Your captive bird might appear to poop almost absentmindedly, without any thought as to where they're going or who they're going on. A captive bird whom you let fly free in the house can be taught to hold their bowel movements until they're in an appropriate place to let them go.
Birds naturally can control their bowel movements to some degree. Most birds don't poop at night when they're sleeping; and nesting hens will sit for hours on their eggs without having bowel movements. A territorial bird may poop around the edges of his domain, though; and birds will poop soon after eating. Most captive birds appear to have a natural instinct to not poop on their favorite humans -- while other birds actually seem to try to poop only on certain people. With effort and consistency, you can harness such natural behaviors to potty-train your bird.
Birds often exhibit particular behaviors right before having a bowel movement. Some will squat, raise or dip their tail, or fluff their feathers. Other birds will get restless. If your bird is on your shoulder, he may climb down your arm when he has to go. If you want to potty-train your bird and eventually teach him to control his bowels, you need to spend time observing the bird so you can learn how often he goes and what telltale signs he exhibits before going.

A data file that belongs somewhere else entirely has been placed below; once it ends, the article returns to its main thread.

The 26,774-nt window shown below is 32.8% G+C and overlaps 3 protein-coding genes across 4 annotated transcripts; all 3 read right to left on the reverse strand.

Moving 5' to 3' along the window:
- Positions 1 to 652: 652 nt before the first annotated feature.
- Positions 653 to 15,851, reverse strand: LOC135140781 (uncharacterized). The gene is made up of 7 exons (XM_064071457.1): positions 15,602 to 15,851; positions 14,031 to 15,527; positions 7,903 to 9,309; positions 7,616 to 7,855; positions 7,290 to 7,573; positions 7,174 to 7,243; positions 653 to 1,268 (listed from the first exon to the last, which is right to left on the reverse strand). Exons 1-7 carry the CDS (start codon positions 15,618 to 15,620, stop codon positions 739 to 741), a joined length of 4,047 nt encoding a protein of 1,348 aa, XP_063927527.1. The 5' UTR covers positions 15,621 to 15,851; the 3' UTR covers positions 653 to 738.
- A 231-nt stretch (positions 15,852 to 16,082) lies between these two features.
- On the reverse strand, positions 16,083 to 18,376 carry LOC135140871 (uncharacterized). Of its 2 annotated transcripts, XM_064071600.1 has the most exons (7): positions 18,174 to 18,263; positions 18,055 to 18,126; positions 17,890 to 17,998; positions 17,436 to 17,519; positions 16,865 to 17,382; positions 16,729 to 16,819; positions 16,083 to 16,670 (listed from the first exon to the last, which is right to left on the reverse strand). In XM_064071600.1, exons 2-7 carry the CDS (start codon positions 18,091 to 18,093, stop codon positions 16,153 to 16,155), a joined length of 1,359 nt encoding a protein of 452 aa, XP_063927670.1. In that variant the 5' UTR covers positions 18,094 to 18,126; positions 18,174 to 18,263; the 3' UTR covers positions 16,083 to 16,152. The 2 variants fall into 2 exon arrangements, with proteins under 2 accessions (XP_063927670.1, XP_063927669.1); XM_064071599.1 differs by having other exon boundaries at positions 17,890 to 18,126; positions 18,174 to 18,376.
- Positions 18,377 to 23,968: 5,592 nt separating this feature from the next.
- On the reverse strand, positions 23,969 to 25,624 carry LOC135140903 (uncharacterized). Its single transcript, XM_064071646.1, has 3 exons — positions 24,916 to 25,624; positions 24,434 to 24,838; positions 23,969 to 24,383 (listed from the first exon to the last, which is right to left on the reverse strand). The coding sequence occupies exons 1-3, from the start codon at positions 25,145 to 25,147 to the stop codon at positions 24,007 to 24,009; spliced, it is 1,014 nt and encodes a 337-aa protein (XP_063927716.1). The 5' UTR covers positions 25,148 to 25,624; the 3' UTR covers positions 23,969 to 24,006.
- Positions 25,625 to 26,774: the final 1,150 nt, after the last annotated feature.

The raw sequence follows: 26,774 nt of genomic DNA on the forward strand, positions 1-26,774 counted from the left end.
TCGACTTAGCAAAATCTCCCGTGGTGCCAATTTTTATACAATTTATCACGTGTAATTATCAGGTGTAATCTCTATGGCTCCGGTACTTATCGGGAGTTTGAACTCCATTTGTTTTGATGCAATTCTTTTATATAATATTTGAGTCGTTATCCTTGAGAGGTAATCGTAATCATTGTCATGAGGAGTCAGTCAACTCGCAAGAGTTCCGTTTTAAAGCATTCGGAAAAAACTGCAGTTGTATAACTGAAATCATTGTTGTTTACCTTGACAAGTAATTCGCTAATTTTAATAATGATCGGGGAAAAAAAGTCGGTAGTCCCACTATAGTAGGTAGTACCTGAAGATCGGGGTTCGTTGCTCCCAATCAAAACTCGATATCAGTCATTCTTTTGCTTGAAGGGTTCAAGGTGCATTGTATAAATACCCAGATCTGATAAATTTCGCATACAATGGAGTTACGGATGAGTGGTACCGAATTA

Generally speaking, larger birds are easier to potty-train than smaller birds. Either way, you will need to be consistent and patient. Your bird will learn where his potty place is. The easiest way to potty-train him is to leave him in his cage or on his perch until he poops. As soon as he goes, say the key phrase you want to train him to, such as, "Go potty," and give him lots of praise. Take him out of his cage or off his perch and spend time playing with him. When you know he's getting close to having to go again, put him back on his perch or in his cage and repeat the process. In a matter of a couple of days, he will begin to associate his potty place with the desired behavior. Some birds will eventually learn to return to their perch or cage on their own, go potty, and return to you. Talkers may amuse you by saying their own key potty phrase when they go.
Once your bird has been trained to potty in a particular place, you can begin teaching him to hold his bowels until it's appropriate for him to poop. You can accomplish this by keeping him away from his potty place for longer and longer periods of time. Increase the time periods gradually, and be sure to lavish him with praise every time he makes it back to his potty place without an accident. If you see the telltale signs that he is going to poop, say "no" and try to interrupt the behavior. Immediately return him to his potty place. Even a trained bird will have accidents from time to time, and a young bird can't control his bowels until he is around a year old. Never punish your bird for having an accident. Your training will be far more successful when it is based on praise for positive behavior.
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